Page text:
Tuesday, September 20, 2016 – Pre-Conference Workshops
Wednesday, September 21, 2016 – Main Conference (Day 1)
Thursday, September 22, 2016 – Main Conference (Day 2)
Friday, September 23, 2016 – Post-Conference Tours
In addition to outstanding technical sessions, the conference also features two keynotes, a poster session, GNSS scavenger hunt, field data collection tools demo, the Career Development Academy, an evening social, and more. The 2016 Program is now available.
Note: The schedules shown in the printed program have been updated and may continue to change as we approach the conference. Click on the links below to see the most current conference schedules:
Join CompassTools for a hands-on field demo of the latest data collection tools. Trimble Geospatial hardware: V10, MX7, R1-R2, Geo’s and Juno’s too. Trimble Geospatial software: TerraFlex, Unity for Water, Field Inspector for Gas utilities and more. Test the latest generation of laser rangefinders from LTI: Higher accuracy, longer distances plus their new compact Total Station. Check out the new advancements in GeoJot+: cloud based workflow for photos, forms, location on your smart devices, and much, much more! Free evaluations of all hardware and software will be available!
Join CompassTools for a GNSS Scavenger Hunt using the latest mobile software! All skill levels are welcome. Use your smart device or borrow one of Trimble’s latest field units to navigate to great prizes. Get there early to use a Trimble R1 with your smart device for improved accuracy. The more accurate you are, the better chance of winning! To participate, you need to create a TerraFlex trial. Your email address is added to the CTI TerraFlex account and joined to the scavenger project. Points are tasked to email address, and during the scavenger hunt you navigate to hidden clues, collect data about hidden points, and export data into a map service (ArcMap or Google Earth)
The US Geological Survey’s National Map Corps (USGS TNMCorps) is a citizen science initiative that relies on volunteers to edit structure points within the United States. Their efforts are vital for ensuring that the structures data going into the USGS National Structures Database, The National Map, and ultimately US Topo maps, is up to date and of high quality. Come and join us as we introduce our new web editor! You will learn the process of collecting and improving structures data by adding new features, removing obsolete points, and correcting existing data. Your contributions will assist the USGS in providing the Nation with accurate mapping information. Beginners are welcome! All you need is a computer and a willingness to learn! You must bring your own computer to the event.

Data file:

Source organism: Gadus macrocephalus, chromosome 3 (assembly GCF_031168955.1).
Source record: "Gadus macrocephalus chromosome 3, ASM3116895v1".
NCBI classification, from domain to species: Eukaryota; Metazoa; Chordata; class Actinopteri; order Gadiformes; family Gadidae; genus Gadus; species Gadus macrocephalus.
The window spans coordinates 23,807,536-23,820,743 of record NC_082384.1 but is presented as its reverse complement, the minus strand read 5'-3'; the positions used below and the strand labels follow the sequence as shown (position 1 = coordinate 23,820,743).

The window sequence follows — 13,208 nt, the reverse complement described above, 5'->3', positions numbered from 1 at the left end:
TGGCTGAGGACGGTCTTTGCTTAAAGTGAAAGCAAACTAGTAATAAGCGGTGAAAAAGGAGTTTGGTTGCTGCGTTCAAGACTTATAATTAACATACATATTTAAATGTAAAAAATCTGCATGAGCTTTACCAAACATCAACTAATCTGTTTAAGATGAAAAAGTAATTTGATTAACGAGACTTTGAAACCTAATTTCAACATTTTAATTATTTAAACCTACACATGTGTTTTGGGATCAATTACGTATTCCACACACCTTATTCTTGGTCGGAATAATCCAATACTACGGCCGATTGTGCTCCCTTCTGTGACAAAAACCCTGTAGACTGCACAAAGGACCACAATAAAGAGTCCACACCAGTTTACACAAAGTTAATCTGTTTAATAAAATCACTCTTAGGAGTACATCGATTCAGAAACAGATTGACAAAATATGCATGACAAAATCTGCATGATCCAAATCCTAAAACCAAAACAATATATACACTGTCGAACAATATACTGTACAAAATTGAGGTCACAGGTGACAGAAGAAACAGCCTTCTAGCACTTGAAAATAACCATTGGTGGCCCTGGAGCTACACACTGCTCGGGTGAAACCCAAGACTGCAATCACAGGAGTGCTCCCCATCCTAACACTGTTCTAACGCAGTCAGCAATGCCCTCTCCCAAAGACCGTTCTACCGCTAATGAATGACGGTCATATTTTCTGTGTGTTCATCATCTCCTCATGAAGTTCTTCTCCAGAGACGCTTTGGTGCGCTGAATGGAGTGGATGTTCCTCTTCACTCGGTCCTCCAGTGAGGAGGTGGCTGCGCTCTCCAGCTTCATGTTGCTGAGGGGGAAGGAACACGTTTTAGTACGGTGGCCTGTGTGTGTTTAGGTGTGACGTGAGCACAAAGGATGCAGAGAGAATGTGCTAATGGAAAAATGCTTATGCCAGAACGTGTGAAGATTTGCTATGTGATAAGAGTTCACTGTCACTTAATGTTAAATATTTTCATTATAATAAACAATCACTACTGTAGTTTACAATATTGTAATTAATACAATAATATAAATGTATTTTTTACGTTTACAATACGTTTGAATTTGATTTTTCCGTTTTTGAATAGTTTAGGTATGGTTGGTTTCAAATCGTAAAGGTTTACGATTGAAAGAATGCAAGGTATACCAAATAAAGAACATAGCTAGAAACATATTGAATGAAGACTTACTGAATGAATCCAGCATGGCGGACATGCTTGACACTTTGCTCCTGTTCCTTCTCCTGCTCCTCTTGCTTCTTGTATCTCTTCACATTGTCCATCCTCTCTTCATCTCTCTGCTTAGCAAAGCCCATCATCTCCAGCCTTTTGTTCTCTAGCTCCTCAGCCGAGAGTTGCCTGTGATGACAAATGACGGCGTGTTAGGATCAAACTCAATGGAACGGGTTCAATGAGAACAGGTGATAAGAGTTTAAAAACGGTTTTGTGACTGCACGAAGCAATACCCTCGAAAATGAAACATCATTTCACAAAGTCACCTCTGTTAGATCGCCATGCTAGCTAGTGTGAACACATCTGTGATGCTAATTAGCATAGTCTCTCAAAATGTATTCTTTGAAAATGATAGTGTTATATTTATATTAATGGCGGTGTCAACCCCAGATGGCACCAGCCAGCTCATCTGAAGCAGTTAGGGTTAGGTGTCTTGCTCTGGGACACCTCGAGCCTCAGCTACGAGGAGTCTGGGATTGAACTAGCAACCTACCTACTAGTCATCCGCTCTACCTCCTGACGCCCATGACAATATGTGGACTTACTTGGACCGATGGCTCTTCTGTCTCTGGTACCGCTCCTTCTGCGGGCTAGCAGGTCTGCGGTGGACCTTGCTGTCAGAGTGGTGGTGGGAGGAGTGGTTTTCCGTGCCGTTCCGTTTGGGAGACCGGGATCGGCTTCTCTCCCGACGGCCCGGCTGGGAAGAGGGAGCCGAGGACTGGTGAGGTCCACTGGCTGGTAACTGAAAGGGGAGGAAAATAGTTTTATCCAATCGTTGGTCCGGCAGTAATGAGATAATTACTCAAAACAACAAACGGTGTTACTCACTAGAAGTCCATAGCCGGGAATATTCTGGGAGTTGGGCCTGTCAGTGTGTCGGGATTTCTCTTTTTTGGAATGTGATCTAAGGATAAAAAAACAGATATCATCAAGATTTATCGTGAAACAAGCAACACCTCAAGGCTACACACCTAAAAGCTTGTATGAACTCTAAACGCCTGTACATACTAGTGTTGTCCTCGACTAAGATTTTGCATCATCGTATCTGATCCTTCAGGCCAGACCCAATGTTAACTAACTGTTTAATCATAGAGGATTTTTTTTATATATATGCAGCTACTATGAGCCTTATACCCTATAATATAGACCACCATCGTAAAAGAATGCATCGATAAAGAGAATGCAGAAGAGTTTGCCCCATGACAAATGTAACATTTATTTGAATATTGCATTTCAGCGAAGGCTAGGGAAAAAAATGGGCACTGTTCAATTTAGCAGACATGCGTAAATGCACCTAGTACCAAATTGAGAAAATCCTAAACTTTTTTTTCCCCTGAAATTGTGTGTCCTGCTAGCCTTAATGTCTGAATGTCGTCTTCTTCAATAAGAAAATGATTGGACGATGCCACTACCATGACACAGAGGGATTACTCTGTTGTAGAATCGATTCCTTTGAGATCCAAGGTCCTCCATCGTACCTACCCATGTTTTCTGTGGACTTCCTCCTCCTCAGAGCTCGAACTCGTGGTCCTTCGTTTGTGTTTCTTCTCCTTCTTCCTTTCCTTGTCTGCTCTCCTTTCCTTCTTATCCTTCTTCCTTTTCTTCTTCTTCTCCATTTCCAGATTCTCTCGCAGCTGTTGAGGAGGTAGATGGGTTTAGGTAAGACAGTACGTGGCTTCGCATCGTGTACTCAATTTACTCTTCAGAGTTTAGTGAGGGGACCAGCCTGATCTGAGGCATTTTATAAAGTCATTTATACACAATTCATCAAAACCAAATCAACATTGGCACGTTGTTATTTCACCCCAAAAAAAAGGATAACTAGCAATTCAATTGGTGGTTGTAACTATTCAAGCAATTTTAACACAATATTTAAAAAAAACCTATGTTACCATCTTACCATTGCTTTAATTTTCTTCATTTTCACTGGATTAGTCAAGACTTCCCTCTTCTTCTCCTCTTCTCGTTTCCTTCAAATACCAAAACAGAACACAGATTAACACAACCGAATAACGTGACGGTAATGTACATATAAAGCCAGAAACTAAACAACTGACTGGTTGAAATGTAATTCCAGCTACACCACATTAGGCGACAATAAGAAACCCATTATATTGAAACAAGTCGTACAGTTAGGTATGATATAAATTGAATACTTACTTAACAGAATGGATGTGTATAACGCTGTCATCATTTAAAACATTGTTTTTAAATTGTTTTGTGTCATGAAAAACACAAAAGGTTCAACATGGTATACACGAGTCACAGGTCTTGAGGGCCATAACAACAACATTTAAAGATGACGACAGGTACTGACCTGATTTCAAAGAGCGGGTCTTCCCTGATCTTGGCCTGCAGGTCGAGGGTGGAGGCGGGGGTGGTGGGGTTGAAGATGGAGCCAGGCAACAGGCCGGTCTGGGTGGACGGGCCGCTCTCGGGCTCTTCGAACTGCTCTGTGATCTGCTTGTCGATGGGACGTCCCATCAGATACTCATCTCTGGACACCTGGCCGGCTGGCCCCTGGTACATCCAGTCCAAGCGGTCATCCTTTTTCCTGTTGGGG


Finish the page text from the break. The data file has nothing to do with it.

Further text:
OpenStreetMap (OSM) is the collaborative project to create a free editable map of the world by volunteers using local knowledge, GPS traces and openly licensed sources. Among many other uses OSM is being used to support humanitarian relief efforts. Many GIS professions, academics and students have been introduced to OSM through humanitarian mapathons where an easy to use, in-browser editor called iD is usually used. During this workshop participants will discover through hands on exercises how to access the power of the more advanced JOSM (Java OpenStreetMap) editor. Participants will explore JOSM’s building tool, xtrude mode, way accuracy mode, support for topology, validation function, search function, filtering, support for OSM “relations” support for GPX traces, and interface to Mapiillary, a crowd sourced street level imagery project. Participants will first gain an understanding of the unique and flexible OSM data structure that has allowed the project to evolve over its 12 year existence to cover not only its namesake streets, but points of interest, buildings, land cover, land use, trails, aeronautical features, maritime features and 100’s of other types of features. Understanding of the OSM data structure will enable the participant to quickly grasp the concepts of JOSM. The knowledge attained will enable more efficient contributions to OSM and provide ideas applicable to the participant’s professional / academic careers. JSOM – as its name suggests – is written in Java and participants are encouraged to bring a laptop with Java installed in order to follow along with the exercises.